Nottingham’s early Malt Cross was replaced by a roofed structure of six columns on a base of four steps and surmounted by sundials.  The earlier Malt Cross was first mentioned in 1495, when it was a long shaft standing on ten steps, which had stood in the Market Place at the foot of St James’s Street for centuries and had been used in the 15th and 16th centuries to announce historic events, and sometimes for public whippings.

1713

The crumbling remains of the old dividing wall in the Market Place, between the English and the French boroughs, were finally swept away.

1718

The corporation ordered the Market Place to be paved.

1720

John Plumptre, who promoted education among poor people, was the first of the Trustees in the Deed of The Blue Coat Charity School.

1723-26

The new Exchange was built at the eastern end of the Market Place; the building was designed by the Mayor, Marmaduke Pennel.

26 April 1724

During the spring assizes, part of the floor of Nottingham’s Shire Hall collapsed and several people fell through into the cellars.10

1724

The Shambles, a group of old shops, was demolished to make room for the new Exchange buildings.

1725

Trent Bridge was repaired again and a toll house was set up.

27 June 1729

A lease was granted by Nottingham Corporation for land to build a workhouse at the junction of York Street and Mansfield Road.

1729

Jessamine Cottages, originally called Workhouse yard, on Gillyflower Hill, were built in 1729 as a workhouse and remained as such until 1815, when the workhouse was divided into tenements. Gillyflower, or July Flower, Hill was named after the wild wallflowers that grew there.

1730

The first fully-fashioned cotton stocking was produced in Nottingham.

1739

Kitty Riley, an inmate of the Nottingham Workhouse, died at the age of 100.

1739

The grand Georgian Assembly Rooms were built on Low Pavement.29

1743

The last surviving medieval gate, Chapel Bar, was demolished to improve traffic flow and several narrow medieval streets were widened.

1750

Nottingham’s population was about 11,000.

23 August 1750

There was a severe earthquake in Nottingham, causing great alarm, but little reported damage.39

September 1752

The year the calendar was revised, missing out 11 days of September, was one of the few occasions Nottingham’s Goose Fair was not held.

2 October 1753

The date of Goose Fair was switched from September to start every year on 2 October.

1754

The foundations of Nuthall Temple were laid, although there had been a hall at Nuthall for centuries.23

30 November 1759

Mass murderer William Andrew Horne was executed on Gallows Hill at the top of Mansfield Road.

1760

Nottingham’s first theatre was built.

1760

Street lighting was first installed in Nottingham, using lamps filled with whale oil.17

2 October 1766

Nottingham’s ‘Great Cheese Riot’1 took place at Goose Fair over the high cost of cheese, during which the Mayor was knocked down by a large rolling cheese.

3 October 1766

Infantry and cavalry were brought in keep the peace following the riots of the previous day, but later that evening there were serious clashes between the rioters and military, with some people wounded by gunfire from the soldiers.1

1767

James Hargreaves settled in Nottingham and built the world’s first cotton mill off Lower Parliament Street.

1769-1772

The Shire Hall was re-built, the architect was James Gandon of London.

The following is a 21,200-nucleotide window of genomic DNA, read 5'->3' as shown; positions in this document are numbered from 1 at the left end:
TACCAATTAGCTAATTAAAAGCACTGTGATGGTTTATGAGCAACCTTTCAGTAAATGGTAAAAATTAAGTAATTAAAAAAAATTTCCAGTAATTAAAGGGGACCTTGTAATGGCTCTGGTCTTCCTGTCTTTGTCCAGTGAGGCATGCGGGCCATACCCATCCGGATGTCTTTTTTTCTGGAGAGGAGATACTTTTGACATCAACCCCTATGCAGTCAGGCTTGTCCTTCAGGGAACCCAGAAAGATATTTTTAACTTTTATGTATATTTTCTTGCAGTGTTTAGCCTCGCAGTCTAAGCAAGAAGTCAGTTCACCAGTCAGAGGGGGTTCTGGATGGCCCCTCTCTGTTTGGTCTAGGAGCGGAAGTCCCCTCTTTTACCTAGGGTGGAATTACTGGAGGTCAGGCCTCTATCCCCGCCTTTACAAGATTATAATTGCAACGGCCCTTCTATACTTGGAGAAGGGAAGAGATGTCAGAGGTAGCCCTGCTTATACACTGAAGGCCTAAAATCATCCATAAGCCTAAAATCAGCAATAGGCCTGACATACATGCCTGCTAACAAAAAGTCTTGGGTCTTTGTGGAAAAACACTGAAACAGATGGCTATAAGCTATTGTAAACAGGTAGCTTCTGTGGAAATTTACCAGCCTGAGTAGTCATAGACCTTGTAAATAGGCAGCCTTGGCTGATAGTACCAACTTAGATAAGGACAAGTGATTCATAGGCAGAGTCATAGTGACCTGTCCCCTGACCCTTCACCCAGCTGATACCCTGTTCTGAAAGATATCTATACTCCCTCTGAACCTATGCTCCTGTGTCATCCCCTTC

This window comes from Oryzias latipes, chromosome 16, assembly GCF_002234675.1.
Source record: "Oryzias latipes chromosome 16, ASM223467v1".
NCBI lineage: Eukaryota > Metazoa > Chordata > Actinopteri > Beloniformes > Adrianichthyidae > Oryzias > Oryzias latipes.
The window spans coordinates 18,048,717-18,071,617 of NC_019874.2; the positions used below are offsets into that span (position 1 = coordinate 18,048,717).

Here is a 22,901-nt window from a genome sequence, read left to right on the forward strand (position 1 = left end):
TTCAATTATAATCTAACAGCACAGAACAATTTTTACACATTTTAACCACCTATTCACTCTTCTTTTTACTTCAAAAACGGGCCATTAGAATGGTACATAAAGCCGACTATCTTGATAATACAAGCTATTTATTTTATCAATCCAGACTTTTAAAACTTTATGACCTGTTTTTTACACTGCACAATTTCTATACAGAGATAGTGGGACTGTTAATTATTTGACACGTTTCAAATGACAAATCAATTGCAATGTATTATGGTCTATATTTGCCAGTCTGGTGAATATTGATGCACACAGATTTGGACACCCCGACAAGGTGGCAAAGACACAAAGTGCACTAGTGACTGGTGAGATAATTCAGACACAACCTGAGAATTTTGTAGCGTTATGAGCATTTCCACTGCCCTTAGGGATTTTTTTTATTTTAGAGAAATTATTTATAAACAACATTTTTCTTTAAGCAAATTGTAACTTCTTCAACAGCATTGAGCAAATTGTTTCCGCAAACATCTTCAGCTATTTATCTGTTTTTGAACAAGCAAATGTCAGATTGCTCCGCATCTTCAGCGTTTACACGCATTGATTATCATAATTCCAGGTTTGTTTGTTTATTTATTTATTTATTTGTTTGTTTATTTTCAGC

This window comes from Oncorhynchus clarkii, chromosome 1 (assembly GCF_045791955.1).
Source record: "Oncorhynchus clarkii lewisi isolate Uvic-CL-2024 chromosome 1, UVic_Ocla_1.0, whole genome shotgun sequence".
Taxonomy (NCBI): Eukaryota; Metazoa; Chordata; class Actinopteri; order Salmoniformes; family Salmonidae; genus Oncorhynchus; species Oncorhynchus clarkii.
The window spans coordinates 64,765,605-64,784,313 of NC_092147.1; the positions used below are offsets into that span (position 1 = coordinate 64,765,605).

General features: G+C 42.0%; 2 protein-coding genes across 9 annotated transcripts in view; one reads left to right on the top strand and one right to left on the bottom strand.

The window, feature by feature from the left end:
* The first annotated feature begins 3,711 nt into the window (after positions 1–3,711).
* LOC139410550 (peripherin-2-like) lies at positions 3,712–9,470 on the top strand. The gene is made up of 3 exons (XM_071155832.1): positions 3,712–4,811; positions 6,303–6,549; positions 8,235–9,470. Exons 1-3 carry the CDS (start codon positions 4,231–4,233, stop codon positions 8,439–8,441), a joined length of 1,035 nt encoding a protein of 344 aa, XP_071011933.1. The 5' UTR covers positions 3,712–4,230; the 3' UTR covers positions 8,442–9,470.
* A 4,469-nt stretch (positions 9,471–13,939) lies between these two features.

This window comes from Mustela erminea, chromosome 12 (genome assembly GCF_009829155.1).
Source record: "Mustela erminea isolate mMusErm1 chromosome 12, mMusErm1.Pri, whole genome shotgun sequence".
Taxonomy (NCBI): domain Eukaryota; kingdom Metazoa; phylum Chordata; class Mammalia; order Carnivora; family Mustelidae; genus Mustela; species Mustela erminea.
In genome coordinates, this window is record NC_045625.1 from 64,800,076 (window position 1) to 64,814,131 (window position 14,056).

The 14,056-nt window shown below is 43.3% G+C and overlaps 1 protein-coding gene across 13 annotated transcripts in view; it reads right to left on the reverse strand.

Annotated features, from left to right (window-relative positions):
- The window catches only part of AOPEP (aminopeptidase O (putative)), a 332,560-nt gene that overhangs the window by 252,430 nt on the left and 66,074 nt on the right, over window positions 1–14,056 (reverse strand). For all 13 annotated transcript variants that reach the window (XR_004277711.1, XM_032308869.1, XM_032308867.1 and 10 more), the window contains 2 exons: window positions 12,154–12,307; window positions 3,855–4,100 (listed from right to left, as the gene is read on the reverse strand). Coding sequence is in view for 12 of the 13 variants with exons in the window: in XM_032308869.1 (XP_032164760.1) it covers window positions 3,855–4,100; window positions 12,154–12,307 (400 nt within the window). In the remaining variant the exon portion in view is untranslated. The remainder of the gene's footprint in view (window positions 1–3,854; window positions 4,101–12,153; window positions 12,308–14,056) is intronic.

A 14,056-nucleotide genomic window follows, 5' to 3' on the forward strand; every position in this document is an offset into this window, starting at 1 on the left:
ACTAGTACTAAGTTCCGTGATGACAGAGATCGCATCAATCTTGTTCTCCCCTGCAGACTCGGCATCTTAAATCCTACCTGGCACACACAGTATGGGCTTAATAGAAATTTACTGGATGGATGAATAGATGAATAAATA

4 July 1776

The United States Declaration of Independence from the British Empire was adopted by the Continental Congress.

1776

Colwick Hall was built by the River Trent about three miles east of Nottingham.

1777

A new two storeys high brick grandstand, designed by the famous architect John Carr, was completed and opened on the old Forest Racecourse.25

1779

The first Post Office in Nottingham was established in the shop of John Raynor, a seedsman on the west side of High Street.

1779

A man sold his wife and children in the Market Place. The woman, aged seventeen, and her two children were put up for sale and sold for 27/6 (£1.37).

June 1779

Significant riots and disturbances in Nottingham by framework knitters.27

12 February 1781

A foundation stone for the General Hospital was laid on Derry Mount by the Mayor and Corporation.

18 September 1782

Building work was completed on Nottingham’s new General Hospital at Derry Mount, an open space inside the old Town Wall.

1783

The Trent Navigation Company was formed in to improve navigation on the River Trent between Nottingham and Hull.

1784

Mail coaches started to run between Nottingham and London.

1785

The Great Mace, the Mayor’s symbol of authority, was stolen.

1787

A new Great Mace, the Mayor’s symbol of authority, was made by John Stirland to replace the one stolen in 1785. The new mace was made of silver gilt, roughly 4ft 6in long, weighing approximately 200 ounces and bearing the royal arms of King George the Third.

1788

John Wesley, the founder of Methodism, preached his last sermon in Nottingham, from the pulpit in Hockley Chapel.

30 July 1792

The first sod was cut starting construction of the Nottingham Canal.

14 July 1793

George Green, a mathematical genius much admired by Albert Einstein, was born to a Nottingham miller, Green’s work was the beginning of modern mathematical physics.

April 1796

The entire length of the Nottingham Canal was completed, 14¾ miles to Langley Mill, causing the price of coal to be halved in the city.

1797

All 33 miles of the Nottingham to Grantham canal finally opened.

Continue to 19th Century Nottingham (1800 – 1899)

Return to the introduction and contents page

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For other information about Nottingham click here

If you want to know more about Nottingham’s past there is further information in ‘Events and dates in Nottingham’s history’ and through these websites:

The Nottinghamshire Heritage Gateway

The Thoroton Society of Nottinghamshire

Nottingham Local Studies Library

1 Yarnspinner, Valentine, Nottingham’s Great Cheese Riot & other 1766 Food Riots (Loaf On A Stick Press, May 2011) p8-9
10 Lowe, David, Nottingham Post, Bygones (Nottingham, Nottingham Post, 6 November 2013) p37
17 Rowbotham, Judith, Nottingham Post (Nottingham, Nottingham Post, 29 November 2014) p14
23 Nottinghamshire History, Website: Nuthall Temple (http://www.nottshistory.org.uk/monographs/nuthall/nuthall1.htm, Robert Holden, Nuthall Temple, Notts: Its History and Contents, 1916)
25 Dyer, Rachel, Nottingham Post, Bygones (Nottingham, Nottingham Post, 20 August 2015) p27
27 Dyer, Rachel, Nottingham Post, Bygones (Nottingham, Nottingham Post, 20 August 2015) p27
29 Dyer, Rachel, Nottingham Post (Nottingham, Nottingham Post, 13 August 2015) p40
39 Lomax, Scott, Nottingham City Council Archaeologist (https://www.facebook.com/nottingham.archaeology/posts/703402136533784)